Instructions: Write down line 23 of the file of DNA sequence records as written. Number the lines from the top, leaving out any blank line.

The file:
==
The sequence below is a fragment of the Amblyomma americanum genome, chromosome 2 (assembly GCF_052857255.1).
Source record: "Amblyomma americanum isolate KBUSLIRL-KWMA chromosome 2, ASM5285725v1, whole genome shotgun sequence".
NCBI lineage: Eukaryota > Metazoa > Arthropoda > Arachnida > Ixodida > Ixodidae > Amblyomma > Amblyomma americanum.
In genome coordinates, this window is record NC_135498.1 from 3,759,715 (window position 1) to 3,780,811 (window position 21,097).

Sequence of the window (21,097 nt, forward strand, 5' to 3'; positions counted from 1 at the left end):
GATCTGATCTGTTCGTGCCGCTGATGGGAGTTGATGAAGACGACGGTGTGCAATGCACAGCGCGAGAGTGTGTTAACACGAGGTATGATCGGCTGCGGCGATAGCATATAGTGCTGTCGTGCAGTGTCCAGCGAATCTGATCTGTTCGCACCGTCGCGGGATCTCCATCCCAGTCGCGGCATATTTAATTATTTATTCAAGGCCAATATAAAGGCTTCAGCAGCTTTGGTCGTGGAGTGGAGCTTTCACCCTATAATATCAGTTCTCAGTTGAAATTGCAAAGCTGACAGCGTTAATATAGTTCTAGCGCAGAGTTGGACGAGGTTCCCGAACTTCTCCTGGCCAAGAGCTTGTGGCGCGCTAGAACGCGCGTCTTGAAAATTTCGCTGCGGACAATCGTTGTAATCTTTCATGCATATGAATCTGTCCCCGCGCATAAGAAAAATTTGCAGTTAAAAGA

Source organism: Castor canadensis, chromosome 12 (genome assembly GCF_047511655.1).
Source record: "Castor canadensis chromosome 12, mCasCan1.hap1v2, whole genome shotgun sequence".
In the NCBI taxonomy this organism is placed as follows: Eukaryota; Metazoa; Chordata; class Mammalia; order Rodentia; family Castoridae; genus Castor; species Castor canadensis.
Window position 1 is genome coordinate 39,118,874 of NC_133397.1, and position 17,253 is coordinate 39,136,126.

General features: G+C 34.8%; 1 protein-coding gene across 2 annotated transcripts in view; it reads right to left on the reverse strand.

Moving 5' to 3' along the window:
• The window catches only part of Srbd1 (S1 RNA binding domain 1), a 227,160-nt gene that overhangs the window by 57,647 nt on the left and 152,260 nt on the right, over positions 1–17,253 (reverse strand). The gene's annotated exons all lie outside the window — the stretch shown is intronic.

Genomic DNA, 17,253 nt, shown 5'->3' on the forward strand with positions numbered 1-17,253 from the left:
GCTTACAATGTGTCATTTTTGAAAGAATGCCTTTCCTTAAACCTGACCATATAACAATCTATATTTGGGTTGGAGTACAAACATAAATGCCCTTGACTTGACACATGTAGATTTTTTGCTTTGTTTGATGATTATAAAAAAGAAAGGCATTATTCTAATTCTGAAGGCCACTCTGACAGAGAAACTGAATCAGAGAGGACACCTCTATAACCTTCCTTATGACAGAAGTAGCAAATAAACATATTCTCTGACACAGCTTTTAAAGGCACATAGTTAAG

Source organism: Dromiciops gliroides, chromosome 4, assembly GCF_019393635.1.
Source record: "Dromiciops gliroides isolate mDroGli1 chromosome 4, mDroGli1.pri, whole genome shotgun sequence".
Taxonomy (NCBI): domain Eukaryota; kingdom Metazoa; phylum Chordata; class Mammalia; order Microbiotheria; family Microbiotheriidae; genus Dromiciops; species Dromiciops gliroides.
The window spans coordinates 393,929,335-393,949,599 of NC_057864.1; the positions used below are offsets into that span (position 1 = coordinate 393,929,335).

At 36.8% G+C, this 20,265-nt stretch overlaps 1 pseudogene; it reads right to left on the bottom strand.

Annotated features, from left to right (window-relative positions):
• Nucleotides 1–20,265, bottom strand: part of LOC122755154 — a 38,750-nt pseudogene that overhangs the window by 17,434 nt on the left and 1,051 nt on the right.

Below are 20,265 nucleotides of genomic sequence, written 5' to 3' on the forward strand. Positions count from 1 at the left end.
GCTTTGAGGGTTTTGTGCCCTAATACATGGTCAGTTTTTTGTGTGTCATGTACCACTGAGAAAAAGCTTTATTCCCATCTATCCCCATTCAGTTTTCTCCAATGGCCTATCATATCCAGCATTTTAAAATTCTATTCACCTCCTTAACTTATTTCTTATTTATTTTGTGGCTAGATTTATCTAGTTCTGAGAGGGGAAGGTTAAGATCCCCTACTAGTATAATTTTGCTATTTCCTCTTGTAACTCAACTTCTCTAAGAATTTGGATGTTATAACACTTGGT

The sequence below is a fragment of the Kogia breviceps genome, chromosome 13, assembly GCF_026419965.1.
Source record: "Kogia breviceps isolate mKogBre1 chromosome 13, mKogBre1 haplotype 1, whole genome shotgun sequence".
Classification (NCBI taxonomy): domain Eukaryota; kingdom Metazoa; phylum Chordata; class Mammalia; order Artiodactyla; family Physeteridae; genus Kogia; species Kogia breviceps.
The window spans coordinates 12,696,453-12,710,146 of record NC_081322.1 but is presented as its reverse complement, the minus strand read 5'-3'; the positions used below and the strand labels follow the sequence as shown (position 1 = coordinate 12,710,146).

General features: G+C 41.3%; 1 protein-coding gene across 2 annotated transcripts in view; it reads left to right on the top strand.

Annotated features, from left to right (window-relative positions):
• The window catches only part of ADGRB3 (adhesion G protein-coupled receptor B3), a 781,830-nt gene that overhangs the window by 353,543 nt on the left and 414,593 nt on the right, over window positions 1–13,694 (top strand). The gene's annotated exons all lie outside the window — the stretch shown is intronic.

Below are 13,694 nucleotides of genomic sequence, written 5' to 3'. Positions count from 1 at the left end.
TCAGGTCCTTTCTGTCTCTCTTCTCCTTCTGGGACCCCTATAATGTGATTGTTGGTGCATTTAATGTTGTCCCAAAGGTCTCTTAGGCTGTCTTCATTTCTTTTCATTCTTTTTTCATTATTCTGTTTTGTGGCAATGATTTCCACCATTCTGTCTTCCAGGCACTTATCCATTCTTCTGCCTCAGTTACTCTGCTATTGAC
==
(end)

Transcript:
Below are 20,265 nucleotides of genomic sequence, written 5' to 3' on the forward strand. Positions count from 1 at the left end.